Male - Yes, date unknown

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  • Name Synad  
    Gender Male 
    _UID F252B141A3804045BA5ECF10C45EC343FD79 
    Died Yes, date unknown 
    Person ID I7884  Treefive
    Last Modified 9 Sep 2018 

     1. Adam Synad,   d. Yes, date unknown
    Last Modified 12 Sep 2019 
    Family ID F2213  Group Sheet  |  Family Chart

  • Notes 

    • The name "Synad" is used because it is uncertain if he had a surname. He was cited in Victorian times as 'Sir Richard' but without a real and known historical reference.

      His descendants took a variety of names such as Sinod, Synath, Synagh, Synnot, Sinnot and Sennett. Aidan Synnott provided an analysis of the name origin in Sep 2015:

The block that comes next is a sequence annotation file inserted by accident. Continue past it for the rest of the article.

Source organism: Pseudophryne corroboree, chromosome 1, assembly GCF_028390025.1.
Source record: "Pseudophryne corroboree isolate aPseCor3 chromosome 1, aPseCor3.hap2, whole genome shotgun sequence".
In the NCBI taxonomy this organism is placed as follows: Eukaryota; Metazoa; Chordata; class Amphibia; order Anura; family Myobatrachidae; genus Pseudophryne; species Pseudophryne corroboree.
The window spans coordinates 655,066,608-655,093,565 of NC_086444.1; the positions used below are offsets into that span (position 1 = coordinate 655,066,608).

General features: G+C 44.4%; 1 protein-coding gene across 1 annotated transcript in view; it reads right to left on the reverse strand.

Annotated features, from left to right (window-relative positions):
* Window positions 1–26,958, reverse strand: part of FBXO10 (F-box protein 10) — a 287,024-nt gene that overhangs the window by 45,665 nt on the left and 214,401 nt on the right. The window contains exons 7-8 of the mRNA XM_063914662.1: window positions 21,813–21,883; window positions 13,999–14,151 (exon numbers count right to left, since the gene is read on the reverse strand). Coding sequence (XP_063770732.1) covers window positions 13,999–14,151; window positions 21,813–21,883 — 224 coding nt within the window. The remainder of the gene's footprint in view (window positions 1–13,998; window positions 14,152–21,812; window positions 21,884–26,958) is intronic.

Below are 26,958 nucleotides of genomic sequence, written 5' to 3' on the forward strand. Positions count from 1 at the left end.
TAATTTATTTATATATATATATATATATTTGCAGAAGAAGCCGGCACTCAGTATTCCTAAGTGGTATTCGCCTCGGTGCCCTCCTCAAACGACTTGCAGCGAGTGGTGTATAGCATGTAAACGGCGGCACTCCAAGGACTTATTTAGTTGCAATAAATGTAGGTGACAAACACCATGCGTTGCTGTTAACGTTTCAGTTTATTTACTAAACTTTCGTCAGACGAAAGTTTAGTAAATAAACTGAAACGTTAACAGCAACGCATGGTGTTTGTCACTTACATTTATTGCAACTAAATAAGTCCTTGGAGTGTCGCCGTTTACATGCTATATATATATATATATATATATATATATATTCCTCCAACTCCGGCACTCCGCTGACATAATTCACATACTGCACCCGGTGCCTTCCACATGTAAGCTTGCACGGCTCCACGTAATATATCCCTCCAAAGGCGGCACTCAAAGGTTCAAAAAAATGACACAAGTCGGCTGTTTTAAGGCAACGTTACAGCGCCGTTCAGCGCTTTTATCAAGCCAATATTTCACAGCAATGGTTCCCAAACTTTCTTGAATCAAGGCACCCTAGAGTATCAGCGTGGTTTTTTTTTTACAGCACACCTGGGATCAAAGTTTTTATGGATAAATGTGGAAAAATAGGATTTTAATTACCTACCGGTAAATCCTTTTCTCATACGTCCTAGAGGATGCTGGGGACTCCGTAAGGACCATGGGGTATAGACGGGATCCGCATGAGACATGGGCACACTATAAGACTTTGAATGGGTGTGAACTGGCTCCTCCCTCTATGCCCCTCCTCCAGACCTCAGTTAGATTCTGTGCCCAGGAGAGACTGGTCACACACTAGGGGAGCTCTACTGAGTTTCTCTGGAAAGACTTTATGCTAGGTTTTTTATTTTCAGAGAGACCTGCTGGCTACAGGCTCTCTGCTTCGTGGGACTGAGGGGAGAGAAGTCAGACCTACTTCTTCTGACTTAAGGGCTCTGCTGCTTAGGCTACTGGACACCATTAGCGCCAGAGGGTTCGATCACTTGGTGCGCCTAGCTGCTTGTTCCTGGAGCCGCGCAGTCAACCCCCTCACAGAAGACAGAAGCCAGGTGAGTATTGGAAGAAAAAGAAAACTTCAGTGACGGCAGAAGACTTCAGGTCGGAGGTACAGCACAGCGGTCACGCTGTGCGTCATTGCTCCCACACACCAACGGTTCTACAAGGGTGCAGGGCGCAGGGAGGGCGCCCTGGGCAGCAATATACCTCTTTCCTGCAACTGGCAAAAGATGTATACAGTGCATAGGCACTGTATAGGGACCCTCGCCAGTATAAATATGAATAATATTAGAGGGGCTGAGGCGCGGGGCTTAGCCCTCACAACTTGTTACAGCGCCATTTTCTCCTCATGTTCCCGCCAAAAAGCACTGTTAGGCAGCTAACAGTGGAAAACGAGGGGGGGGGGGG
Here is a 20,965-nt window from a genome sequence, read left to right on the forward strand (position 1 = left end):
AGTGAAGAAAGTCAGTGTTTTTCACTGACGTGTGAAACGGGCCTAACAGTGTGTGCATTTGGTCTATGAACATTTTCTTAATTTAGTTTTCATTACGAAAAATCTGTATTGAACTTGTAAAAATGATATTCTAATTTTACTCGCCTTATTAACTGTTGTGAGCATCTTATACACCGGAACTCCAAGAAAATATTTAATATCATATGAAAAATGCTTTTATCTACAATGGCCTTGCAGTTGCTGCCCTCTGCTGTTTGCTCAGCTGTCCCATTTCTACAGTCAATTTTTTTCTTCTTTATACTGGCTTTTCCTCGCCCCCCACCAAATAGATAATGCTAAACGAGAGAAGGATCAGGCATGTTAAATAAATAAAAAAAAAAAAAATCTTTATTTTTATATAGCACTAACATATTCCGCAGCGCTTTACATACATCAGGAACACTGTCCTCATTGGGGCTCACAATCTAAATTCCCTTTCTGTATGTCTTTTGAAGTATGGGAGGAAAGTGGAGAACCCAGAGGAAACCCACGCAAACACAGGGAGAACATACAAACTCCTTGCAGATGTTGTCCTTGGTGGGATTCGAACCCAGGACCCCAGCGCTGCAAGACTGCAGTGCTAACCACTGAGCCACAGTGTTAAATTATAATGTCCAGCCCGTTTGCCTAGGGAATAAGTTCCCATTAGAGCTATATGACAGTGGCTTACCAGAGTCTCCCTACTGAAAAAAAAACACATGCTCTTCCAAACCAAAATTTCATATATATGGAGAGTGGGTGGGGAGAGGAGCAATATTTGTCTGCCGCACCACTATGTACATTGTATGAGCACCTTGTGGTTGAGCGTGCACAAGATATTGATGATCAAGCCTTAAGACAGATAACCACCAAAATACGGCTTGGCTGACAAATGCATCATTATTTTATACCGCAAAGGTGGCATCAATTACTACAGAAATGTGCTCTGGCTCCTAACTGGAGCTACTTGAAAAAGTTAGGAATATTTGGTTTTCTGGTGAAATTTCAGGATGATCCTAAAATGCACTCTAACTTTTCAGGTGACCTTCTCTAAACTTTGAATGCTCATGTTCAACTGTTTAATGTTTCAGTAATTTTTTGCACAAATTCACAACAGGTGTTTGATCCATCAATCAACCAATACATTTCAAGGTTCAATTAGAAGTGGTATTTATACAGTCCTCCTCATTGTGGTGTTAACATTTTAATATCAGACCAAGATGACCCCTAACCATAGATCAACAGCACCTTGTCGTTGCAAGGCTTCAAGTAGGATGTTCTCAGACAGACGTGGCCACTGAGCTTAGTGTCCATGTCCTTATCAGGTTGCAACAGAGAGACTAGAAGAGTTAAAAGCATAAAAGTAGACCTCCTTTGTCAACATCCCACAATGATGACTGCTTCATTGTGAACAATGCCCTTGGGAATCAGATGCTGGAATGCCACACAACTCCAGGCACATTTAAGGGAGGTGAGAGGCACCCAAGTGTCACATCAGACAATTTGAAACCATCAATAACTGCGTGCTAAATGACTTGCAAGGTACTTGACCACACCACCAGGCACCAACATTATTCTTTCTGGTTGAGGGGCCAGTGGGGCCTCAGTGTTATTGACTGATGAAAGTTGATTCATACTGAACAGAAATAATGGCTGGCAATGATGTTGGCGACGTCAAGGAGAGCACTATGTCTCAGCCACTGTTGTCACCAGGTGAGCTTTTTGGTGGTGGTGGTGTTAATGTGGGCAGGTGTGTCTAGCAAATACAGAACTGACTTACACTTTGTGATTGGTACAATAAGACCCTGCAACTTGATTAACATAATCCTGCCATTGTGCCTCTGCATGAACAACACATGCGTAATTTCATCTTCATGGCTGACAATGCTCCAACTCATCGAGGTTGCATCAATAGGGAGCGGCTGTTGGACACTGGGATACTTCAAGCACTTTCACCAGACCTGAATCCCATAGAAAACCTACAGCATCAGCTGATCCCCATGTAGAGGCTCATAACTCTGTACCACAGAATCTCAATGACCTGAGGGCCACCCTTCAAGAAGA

"The derivation of the surname Sinnott and such Sennett-variants, is not likely to be, but could possibly be, from the Teutonic or Old English given name Sigen?ð, from Sige, victory, and n?ð, bold. It is however most probably derived from a South Wales resident, of recent Fleming origin by the name of Synad or variant thereof [or a recent Norman migrant freeman by the name of Sinod, in its Latin translation], he being a risk-taking opportunist gang member attune with those prominent in his own Flemish ethnic ghetto, and they being collectively in alliance with the violent, rapacious and ambitious ruling Norman Knights of the Welsh Marshes and in South Wales as far west as Pembrokeshire, as at year 1169. The Lord of Pembroke was one Richard 'Strongbow FitzGilbert' deClare, son of Gilbert de Clare. He would lead + control the Norman conquest of Ireland, pre Henry II."